Design your own hero! Build your stats. Choose a class, race, alignment, weapons and armour, skills and traits. Make the best hero and emerge victorious!
|Authors/Artists:||Keith Matejka, JJ Ariosa, Luis Francisco|
|Type of game:||Dice-drafting, strategy|
Concepts: Roll Player is a rather interesting idea for a game. Whereas many games include a process of building a character and undertaking an adventure, this game throws out going on the adventure and instead sets the player with the challenge of building the best hero that they can. The player with the best hero is the winner!
Writing: This is a dice-drafting game, set in a generic fantasy world. There is not much in the way of writing outside of flavour text, all of which is atmospheric and stylistically appropriate to the game. The rulebook is very clear and lays out both the setup and turn sequences in an easy-to-follow manner, allowing the players to learn the game as they play.
Mechanics: Each player begins by selecting a character sheet – a flat board with space for statistics. If you have ever played Dungeons and Dragons, you will be familiar with the stats in question; strength, dexterity and so forth. The sheets that you will be playing on correspond to a race – again, typical fantasy fare including elves, dwarves and orcs – and are double sided for male or female heroes. There is no difference between male or female characters, but there is sadly no non-binary options presented.
During setup, each player is given a class, background and alignment card at random. They are also given a large handful of six-sided dice, which they roll. The dice in this game come in a variety of colours, and once rolled they are placed left-to-right into whichever of the statistic that the player chooses. The active player than distributes coin tokens to each player and places into play a number of purchasable cards from a ‘market’ deck – the market deck includes weapons, skills, traits and armour, things that you can equip to your hero. Skills can be used once each turn to alter the effect of situations, including powerful effects such as re-rolling dice, using special abilities at will, and so on.
Each turn, the active player recovers a number of dice, unseen, from the dice bag and rolls them. Players then select one of the dice each and add it to their statistics. Depending on which statistic they place their dice into, they can perform a special action – swapping the positions of dice on their grid, increasing or decreasing their dice number, and so on. This adds a lot of strategy as players may be able to increase their scores significantly just by careful use of special actions. Finally, they may make purchases from the market cards, many of which will add to their final victory score. Play continues until each space on all of the player’s sheets is filled, whereupon victory points are awarded to determine the winner of the game.
Design: This is a very pretty game, with all of the dice feeling good quality and the card stock used being sturdy. Some of the colours used in the sheets and cards is a little dingy and grim, which may work well for fans of darker fantasy but isn’t typically to my taste. One of our team who is visually impaired did struggle with the colour choices of some of the tokens used in the game which were not quite as sharp as they perhaps could be, and it also did take us a while to understand that the instruction manual was referring to yellow dice when it spoke of them being ‘gold’. Aside from these, there is no issues with the design of the game at all.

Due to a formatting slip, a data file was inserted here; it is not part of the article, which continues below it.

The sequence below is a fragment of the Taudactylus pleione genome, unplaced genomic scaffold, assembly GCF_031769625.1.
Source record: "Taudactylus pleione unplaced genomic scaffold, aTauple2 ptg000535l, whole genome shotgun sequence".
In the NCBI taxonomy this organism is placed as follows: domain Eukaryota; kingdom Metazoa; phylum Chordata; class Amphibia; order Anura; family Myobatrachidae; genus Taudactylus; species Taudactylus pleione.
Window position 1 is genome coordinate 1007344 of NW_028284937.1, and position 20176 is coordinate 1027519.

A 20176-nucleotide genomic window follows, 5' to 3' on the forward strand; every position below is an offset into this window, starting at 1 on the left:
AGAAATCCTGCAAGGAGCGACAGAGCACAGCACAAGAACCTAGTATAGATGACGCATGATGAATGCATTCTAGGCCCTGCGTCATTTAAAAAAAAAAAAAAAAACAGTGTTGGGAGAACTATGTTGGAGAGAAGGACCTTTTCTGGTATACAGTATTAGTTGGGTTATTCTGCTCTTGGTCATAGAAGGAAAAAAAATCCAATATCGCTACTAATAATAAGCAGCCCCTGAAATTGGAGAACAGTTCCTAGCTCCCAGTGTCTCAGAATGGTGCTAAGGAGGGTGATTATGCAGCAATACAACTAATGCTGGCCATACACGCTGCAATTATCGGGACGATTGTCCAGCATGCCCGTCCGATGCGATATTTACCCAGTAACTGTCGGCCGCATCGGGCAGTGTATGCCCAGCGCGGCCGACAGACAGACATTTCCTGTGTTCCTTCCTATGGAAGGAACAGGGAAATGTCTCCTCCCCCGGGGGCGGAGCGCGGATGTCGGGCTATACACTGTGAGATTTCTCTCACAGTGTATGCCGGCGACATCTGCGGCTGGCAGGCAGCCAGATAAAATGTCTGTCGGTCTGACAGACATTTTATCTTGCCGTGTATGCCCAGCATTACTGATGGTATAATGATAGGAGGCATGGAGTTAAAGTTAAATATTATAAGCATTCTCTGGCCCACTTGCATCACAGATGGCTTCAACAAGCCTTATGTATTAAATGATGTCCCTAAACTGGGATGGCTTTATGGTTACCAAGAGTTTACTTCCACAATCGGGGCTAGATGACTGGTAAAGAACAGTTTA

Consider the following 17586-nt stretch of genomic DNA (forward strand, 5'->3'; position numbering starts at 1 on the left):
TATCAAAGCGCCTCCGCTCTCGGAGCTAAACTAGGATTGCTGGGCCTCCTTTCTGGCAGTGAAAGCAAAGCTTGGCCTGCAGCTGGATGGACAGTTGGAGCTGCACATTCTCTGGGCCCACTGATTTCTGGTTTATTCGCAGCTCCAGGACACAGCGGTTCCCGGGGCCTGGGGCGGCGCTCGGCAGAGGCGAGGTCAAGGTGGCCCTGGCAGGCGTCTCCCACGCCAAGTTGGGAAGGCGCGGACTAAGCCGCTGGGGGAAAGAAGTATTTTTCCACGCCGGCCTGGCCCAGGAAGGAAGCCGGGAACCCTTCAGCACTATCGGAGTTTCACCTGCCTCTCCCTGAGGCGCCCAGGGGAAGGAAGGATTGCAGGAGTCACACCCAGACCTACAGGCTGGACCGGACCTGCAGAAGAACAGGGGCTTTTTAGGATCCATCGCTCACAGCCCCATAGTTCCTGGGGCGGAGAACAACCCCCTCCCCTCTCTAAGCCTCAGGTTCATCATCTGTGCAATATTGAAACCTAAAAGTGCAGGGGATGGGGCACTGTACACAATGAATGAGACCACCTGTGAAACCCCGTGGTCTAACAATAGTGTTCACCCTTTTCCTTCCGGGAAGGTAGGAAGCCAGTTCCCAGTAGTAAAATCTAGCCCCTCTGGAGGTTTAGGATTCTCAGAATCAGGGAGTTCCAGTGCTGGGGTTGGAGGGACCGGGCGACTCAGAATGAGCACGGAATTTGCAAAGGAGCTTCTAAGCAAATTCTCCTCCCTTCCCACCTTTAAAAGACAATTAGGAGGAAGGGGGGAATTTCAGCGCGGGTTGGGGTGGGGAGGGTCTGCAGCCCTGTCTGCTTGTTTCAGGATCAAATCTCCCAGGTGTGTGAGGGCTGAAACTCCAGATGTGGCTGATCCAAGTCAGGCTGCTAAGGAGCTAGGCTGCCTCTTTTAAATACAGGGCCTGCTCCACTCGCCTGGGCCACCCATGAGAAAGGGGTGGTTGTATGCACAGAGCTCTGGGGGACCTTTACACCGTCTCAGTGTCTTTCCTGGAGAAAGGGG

Playability: Roll Player is a fantastically playable game with a huge amount of variety. In the image to the right, you can see a completed character sheet along with both a class card and a background card. In order to gain the optimum number of points, players are challenged with trying to score the total number (or within the range of numbers) listed on their class card, and also matching the colours on their background card. Other victory stars are awarded for your alignment – this card is a 3×3 grid in which players, by placing dice into their Wisdom statistic and using its associated special ability, try to move their market into the best position. Yet more points are awarded for purchasing matching sets of armour, for completing additional goals listed on trait cards, and so on.
Together, all of these elements give the players not only a huge amount of methods to gain victory, but a significant amount of challenge to overcome. One thing that we did notice during play is that should one player roll exceptionally well during setup whilst another rolled poorly, the first will maintain something of an advantage – should all players manage middling or mixed rolls it gives for some closer matches and allows one’s strategies to more easily close any gaps. It is also possible to select traits that award victory points for scoring less in a respective skill, which certainly helps overcome this concern!
Conclusion: Roll Player is a very fun game, with a nice selection of challenges for a group of adventurers. One thing that we found ourselves discussing is the potential of using the characters that were build in a Dungeons and Dragons game afterwards, so perhaps this could make a fun ‘session zero’ for your gaming groups out there.
FINAL THOUGHTS: An entertaining and occasionally challenging strategic game, great for fans of non-conflict competitive gaming and budding Dungeon Masters alike.